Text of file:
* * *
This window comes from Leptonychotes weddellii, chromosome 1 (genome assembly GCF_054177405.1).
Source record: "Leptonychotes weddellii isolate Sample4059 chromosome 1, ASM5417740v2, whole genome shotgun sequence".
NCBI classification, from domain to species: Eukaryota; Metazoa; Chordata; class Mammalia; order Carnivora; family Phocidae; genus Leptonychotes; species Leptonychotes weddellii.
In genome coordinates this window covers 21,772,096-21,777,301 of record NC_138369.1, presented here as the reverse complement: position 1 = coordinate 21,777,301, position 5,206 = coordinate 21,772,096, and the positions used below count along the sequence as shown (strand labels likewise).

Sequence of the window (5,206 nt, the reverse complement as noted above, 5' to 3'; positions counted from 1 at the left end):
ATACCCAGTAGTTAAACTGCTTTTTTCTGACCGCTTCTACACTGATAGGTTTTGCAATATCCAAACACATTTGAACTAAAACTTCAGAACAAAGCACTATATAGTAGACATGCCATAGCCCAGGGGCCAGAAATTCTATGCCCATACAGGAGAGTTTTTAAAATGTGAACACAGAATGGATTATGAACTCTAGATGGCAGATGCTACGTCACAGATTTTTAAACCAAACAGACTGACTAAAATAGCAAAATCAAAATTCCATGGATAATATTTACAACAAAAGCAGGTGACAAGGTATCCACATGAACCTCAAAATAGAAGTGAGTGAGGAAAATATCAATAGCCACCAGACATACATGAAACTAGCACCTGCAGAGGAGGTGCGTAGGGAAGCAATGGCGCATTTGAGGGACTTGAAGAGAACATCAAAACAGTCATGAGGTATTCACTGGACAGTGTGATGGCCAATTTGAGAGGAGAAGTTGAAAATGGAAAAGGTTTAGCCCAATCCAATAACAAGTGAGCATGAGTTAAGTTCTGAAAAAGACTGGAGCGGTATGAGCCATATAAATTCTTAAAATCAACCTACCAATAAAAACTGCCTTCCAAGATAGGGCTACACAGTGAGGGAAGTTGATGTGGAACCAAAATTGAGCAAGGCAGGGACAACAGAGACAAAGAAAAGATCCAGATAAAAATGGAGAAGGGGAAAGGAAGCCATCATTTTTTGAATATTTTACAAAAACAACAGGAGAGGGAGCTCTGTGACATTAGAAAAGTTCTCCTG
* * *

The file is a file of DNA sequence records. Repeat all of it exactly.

This window comes from Leptonychotes weddellii, chromosome 1 (genome assembly GCF_054177405.1).
Source record: "Leptonychotes weddellii isolate Sample4059 chromosome 1, ASM5417740v2, whole genome shotgun sequence".
NCBI classification, from domain to species: Eukaryota; Metazoa; Chordata; class Mammalia; order Carnivora; family Phocidae; genus Leptonychotes; species Leptonychotes weddellii.
In genome coordinates this window covers 21,772,096-21,777,301 of record NC_138369.1, presented here as the reverse complement: position 1 = coordinate 21,777,301, position 5,206 = coordinate 21,772,096, and the positions used below count along the sequence as shown (strand labels likewise).

Sequence of the window (5,206 nt, the reverse complement as noted above, 5' to 3'; positions counted from 1 at the left end):
ATACCCAGTAGTTAAACTGCTTTTTTCTGACCGCTTCTACACTGATAGGTTTTGCAATATCCAAACACATTTGAACTAAAACTTCAGAACAAAGCACTATATAGTAGACATGCCATAGCCCAGGGGCCAGAAATTCTATGCCCATACAGGAGAGTTTTTAAAATGTGAACACAGAATGGATTATGAACTCTAGATGGCAGATGCTACGTCACAGATTTTTAAACCAAACAGACTGACTAAAATAGCAAAATCAAAATTCCATGGATAATATTTACAACAAAAGCAGGTGACAAGGTATCCACATGAACCTCAAAATAGAAGTGAGTGAGGAAAATATCAATAGCCACCAGACATACATGAAACTAGCACCTGCAGAGGAGGTGCGTAGGGAAGCAATGGCGCATTTGAGGGACTTGAAGAGAACATCAAAACAGTCATGAGGTATTCACTGGACAGTGTGATGGCCAATTTGAGAGGAGAAGTTGAAAATGGAAAAGGTTTAGCCCAATCCAATAACAAGTGAGCATGAGTTAAGTTCTGAAAAAGACTGGAGCGGTATGAGCCATATAAATTCTTAAAATCAACCTACCAATAAAAACTGCCTTCCAAGATAGGGCTACACAGTGAGGGAAGTTGATGTGGAACCAAAATTGAGCAAGGCAGGGACAACAGAGACAAAGAAAAGATCCAGATAAAAATGGAGAAGGGGAAAGGAAGCCATCATTTTTTGAATATTTTACAAAAACAACAGGAGAGGGAGCTCTGTGACATTAGAAAAGTTCTCCTG